Quick!! What does this mean:
4 + PMS + SOFT TOUCH AQ + DRY TRAP SPOT GLOSS VARNISH / SAME
To begin with, you must understand how ink is applied on the paper. ANY offset process that involves “full color” uses a MINIMUM of the four colors to the left. These colors are put on the paper with tiny, tiny dots.
Above you see a comparison of these dot patterns. The top is from a newspaper where the dots are visible to the eye. The next at 175 and still visible to the eye. The last one is our version of the dots…which you can’t see without a lens. They are simply too small. My hope is that you can see how offset printing is really just the individual dots of C, M, Y and K ink.
For clarity, here is an enlargement of the top image (or, just go find a magnifying lens and start looking at printed pieces).
No mixing…just patterns that trick your eye into seeing colors that are not on the paper. Even lousy printing succeeds at this mission!
So..if you were going to print FULL color on BOTH sides of a sheet, this is how you would represent that process:
4 / 4 …which means CMYK “over” CMYK…or full color, both sides. This is read as follows “four over four”.
SO, let’s invent a few more formulas:
4 / 0 Means: Full color on one side and NOTHING on the other side (kind of like a poster)
4 / K means: Full color on one side and BLACK ink on the other side (traditional post cards use this)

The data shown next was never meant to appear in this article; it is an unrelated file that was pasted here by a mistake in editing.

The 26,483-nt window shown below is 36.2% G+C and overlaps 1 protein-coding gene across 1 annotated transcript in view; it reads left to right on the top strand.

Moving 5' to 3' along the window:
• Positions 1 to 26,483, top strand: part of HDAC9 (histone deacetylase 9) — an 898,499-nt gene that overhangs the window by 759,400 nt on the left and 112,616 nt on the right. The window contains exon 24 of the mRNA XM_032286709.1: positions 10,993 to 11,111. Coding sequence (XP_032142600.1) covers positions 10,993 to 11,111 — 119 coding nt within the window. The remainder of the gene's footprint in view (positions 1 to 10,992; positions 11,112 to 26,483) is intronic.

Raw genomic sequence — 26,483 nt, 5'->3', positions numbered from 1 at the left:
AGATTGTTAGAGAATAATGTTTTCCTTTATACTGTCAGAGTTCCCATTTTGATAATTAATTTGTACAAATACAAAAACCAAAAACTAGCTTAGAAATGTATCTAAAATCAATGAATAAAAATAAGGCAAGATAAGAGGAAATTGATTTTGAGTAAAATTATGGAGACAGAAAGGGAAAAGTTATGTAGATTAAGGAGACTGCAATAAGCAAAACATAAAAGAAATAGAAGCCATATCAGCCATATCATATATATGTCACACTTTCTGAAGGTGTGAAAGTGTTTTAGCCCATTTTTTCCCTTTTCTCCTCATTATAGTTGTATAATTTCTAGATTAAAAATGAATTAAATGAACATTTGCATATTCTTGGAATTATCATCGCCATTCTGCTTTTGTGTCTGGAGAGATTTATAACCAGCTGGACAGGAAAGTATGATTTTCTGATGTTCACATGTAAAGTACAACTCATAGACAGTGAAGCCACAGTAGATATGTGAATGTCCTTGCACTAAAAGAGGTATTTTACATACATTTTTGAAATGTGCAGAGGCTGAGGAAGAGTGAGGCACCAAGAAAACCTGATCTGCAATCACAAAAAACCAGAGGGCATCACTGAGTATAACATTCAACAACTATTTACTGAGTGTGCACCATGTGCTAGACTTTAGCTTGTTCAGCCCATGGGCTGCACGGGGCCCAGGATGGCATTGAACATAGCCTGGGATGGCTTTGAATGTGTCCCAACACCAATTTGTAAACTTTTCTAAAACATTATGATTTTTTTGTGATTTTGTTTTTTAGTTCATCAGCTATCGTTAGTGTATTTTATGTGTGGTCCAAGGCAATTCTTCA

4 + FLOOD VARNISH / SAME means: Full color then a flood varnish coating on both sides of the sheet (learn more about coatings here)
4 + PMS + SOFT TOUCH AQ + DRY TRAP SPOT GLOSS VARNISH / SAME means: Full color plus a Pantone color (silver? fluorescent green? you must specify) plus a soft touch flood the a dry trap of a spot of varnish on BOTH sides of the sheet. Again, learn more about floods and coatings here).
We could invent many different combinations of this formula but this should give you the basics so you know how to speak the language. Is this the Language of Love? Not really…I would not recommend bringing this subject up while cuddling in front of the fire this weekend. But it IS the language of printing and I love printing so, I guess, it COULD be some sort of language of love?